The American Academy of Pediatrics recommends routine lipid testing for children and young adults. Children and teenagers who are at a higher risk of developing heart disease as adults should be screened with a lipid profile earlier and more frequently. A family history of heart disease or health problems such as diabetes, high blood pressure, or being overweight are some of the risk factors, which are comparable to those in adults. According to the American Academy of Pediatrics, high-risk children should be examined with a fasting lipid profile between the ages of 2 and 8.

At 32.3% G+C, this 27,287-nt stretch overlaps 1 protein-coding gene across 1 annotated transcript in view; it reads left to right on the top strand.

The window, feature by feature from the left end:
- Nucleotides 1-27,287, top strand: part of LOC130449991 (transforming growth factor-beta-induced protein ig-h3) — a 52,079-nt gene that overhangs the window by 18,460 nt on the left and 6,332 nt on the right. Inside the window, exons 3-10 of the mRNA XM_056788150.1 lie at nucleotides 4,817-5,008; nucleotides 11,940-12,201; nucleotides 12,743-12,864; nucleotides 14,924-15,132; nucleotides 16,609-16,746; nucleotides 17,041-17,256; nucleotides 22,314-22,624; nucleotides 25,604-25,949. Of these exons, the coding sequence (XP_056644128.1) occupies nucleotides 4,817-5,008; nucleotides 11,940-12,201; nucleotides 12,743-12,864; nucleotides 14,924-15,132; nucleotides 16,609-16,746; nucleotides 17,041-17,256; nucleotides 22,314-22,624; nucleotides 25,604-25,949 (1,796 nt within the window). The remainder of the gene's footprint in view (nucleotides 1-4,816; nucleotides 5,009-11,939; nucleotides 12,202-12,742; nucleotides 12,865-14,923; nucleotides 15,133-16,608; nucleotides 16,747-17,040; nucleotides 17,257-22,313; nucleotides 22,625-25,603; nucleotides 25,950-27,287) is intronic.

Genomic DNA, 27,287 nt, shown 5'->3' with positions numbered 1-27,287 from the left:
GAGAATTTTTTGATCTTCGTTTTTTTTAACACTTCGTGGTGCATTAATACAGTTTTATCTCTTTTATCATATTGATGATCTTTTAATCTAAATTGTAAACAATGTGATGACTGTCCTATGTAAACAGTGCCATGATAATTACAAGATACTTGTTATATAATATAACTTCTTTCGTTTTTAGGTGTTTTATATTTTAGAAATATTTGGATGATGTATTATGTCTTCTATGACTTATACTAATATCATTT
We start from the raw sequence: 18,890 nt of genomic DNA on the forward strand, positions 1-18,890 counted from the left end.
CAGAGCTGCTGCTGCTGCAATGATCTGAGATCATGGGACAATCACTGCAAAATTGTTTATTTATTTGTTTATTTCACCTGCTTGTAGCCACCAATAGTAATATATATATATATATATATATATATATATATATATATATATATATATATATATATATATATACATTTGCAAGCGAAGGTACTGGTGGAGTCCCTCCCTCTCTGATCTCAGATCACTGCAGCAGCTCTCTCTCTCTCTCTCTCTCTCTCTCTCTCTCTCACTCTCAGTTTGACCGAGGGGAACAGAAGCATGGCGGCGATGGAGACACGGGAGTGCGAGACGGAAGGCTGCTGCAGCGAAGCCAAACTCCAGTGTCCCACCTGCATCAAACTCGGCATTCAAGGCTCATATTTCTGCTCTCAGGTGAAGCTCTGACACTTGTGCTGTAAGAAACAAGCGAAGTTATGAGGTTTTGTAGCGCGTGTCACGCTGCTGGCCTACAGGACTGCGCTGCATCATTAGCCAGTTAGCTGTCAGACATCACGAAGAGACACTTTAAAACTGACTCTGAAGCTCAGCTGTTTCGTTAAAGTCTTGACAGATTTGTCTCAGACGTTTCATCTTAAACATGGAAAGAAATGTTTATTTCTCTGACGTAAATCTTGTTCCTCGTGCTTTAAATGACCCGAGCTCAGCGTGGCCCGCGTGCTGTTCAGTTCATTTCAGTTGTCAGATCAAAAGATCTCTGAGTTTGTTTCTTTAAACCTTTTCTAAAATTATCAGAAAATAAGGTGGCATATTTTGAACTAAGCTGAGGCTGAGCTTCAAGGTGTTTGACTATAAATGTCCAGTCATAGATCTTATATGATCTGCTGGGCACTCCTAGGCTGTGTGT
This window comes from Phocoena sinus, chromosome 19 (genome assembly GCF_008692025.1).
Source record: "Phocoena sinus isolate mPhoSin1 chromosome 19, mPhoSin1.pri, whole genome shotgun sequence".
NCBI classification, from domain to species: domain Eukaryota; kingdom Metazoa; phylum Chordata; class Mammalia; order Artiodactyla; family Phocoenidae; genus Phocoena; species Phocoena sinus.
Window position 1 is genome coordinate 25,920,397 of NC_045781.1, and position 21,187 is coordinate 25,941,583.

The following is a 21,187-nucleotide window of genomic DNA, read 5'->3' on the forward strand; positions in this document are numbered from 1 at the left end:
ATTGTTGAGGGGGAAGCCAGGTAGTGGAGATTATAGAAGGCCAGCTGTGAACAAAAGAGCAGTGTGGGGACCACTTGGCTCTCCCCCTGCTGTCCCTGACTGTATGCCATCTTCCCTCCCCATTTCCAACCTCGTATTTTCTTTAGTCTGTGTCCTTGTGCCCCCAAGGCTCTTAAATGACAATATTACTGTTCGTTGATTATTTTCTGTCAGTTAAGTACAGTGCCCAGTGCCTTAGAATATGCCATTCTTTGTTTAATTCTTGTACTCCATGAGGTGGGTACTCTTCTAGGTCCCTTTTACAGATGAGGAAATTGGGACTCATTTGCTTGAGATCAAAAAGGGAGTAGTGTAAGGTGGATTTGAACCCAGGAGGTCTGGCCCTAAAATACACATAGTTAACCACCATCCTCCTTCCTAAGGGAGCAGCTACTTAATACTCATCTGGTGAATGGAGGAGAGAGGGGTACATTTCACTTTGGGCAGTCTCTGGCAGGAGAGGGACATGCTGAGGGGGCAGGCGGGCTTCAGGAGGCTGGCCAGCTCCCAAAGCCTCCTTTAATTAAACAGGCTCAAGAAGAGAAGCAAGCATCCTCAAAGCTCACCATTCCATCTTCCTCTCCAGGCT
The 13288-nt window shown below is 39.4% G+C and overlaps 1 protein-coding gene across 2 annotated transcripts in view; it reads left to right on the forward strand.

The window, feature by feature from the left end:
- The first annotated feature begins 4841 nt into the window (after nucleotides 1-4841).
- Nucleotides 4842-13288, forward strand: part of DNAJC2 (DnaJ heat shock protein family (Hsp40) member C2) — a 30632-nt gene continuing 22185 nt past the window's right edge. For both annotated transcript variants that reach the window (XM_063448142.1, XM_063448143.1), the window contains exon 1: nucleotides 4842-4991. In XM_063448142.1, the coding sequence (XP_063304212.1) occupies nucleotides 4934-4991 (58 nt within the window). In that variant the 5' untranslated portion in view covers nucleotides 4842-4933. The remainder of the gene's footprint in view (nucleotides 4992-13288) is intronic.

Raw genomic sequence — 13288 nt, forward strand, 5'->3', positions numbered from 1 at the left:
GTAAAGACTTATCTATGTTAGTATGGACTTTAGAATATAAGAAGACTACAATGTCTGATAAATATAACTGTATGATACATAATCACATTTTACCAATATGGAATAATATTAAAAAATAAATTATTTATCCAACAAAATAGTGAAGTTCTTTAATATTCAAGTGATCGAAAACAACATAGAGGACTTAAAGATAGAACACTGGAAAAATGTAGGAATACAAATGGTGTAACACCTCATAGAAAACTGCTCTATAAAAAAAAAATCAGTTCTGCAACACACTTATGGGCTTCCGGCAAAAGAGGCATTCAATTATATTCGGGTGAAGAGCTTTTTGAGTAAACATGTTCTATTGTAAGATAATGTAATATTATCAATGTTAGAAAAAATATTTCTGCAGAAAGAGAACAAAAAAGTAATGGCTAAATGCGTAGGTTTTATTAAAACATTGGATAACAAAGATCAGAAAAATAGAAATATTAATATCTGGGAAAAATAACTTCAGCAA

A lipid profile can also be done at regular intervals to assess the effectiveness of cholesterol-lowering lifestyle changes like diet and exercise, as well as pharmacological therapy like statins.
What is being tested?
Lipids are a class of fats and fat-like compounds that are essential components of cells and energy sources. The level of certain lipids in the blood is measured by a lipid profile.
Lipoprotein particles transport two key lipids, cholesterol and triglycerides, through the bloodstream. Protein, cholesterol, triglyceride, and phospholipid molecules are all present in each particle. High-density lipoproteins, low-density lipoproteins, and very low-density lipoproteins are the three types of particles assessed with a lipid profile.